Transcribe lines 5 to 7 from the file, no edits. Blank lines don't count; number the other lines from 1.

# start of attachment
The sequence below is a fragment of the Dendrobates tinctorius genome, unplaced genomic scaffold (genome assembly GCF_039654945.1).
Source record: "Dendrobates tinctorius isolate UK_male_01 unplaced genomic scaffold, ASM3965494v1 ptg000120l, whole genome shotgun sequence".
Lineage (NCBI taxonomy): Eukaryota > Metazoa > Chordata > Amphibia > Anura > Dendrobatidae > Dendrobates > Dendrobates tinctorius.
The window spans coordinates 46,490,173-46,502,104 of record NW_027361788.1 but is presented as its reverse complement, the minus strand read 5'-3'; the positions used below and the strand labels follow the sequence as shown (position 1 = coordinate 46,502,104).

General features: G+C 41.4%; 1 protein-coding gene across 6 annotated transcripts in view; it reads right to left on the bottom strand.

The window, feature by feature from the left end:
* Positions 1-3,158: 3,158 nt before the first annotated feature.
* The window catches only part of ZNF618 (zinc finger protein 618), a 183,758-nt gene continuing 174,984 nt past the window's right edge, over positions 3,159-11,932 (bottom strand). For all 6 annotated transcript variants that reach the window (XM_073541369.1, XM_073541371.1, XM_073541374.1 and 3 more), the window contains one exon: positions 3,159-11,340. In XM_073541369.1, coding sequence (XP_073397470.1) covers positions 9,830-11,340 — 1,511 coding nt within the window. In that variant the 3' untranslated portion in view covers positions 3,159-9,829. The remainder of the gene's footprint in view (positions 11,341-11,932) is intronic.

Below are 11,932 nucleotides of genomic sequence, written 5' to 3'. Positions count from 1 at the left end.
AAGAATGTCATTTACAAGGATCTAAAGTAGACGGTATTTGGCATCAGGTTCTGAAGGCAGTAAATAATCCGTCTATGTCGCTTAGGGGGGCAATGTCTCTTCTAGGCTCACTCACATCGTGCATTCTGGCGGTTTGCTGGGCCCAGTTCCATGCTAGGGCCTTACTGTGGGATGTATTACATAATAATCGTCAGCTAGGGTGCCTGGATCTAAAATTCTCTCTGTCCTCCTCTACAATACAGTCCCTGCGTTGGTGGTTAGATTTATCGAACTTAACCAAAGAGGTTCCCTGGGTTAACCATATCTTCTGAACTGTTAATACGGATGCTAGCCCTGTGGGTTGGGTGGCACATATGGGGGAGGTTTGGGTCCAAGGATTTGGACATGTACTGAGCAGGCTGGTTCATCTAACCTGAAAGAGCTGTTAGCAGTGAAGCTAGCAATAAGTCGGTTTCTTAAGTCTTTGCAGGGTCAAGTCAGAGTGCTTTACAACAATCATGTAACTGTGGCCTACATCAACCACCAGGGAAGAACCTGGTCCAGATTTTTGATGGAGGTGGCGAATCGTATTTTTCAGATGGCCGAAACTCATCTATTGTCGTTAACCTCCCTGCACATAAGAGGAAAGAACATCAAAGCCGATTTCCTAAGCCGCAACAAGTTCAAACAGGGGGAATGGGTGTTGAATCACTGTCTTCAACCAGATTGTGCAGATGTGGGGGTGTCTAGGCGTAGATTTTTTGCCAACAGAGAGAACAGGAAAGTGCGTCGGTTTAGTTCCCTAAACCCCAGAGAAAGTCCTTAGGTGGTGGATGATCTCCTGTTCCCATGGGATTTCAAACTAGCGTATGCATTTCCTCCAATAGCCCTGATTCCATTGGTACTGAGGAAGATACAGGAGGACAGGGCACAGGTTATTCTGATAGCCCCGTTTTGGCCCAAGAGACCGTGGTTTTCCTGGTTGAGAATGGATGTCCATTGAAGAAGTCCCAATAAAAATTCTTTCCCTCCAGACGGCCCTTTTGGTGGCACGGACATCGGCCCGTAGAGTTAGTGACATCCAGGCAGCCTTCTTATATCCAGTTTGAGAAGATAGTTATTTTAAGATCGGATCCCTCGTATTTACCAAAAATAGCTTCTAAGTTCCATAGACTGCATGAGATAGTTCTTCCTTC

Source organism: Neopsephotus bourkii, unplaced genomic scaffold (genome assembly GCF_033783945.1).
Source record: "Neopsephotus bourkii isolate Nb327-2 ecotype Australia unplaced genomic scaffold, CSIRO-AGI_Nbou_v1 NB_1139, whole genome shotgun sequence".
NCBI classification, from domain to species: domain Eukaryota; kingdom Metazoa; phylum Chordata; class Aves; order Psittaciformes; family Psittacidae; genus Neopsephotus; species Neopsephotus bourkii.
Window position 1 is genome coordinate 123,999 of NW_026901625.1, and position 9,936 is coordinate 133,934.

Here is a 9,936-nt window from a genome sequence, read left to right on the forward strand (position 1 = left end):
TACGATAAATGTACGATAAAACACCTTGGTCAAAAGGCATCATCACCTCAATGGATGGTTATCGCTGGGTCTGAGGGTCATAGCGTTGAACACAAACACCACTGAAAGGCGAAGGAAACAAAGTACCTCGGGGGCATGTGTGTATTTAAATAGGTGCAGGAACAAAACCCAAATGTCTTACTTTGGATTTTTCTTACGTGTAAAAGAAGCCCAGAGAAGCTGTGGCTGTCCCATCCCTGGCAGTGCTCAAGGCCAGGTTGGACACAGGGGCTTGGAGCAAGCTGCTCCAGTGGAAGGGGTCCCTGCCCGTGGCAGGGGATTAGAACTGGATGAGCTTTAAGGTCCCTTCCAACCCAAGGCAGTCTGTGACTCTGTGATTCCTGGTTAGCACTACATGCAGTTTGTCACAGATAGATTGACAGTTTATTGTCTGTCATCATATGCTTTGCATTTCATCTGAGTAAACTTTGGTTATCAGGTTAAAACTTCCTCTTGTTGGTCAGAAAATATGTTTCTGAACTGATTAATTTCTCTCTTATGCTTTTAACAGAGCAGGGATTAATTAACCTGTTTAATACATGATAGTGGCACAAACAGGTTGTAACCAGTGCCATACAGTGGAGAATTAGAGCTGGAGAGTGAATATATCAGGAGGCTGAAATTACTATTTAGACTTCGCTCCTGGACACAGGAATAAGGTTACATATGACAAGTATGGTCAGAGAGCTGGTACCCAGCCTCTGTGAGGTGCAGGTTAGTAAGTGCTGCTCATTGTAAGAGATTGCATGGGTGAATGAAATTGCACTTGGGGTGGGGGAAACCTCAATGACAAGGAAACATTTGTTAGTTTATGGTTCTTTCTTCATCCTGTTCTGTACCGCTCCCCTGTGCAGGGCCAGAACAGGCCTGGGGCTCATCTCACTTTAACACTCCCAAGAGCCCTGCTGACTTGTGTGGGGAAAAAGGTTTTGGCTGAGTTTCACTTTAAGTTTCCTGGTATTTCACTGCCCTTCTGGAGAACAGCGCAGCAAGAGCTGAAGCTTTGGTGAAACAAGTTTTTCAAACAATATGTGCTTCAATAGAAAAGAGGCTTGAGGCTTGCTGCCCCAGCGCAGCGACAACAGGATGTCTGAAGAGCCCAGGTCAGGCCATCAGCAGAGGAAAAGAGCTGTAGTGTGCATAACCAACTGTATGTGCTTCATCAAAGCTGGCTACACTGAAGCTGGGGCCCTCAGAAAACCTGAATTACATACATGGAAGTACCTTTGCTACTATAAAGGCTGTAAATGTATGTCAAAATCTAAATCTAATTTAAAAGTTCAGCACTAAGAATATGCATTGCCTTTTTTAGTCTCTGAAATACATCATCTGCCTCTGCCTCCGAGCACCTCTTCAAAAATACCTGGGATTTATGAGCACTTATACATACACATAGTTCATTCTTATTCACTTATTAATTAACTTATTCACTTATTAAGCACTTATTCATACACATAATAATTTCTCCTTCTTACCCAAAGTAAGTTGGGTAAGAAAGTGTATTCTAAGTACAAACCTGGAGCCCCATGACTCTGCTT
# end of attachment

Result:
General features: G+C 41.4%; 1 protein-coding gene across 6 annotated transcripts in view; it reads right to left on the bottom strand.

The window, feature by feature from the left end:
* Positions 1-3,158: 3,158 nt before the first annotated feature.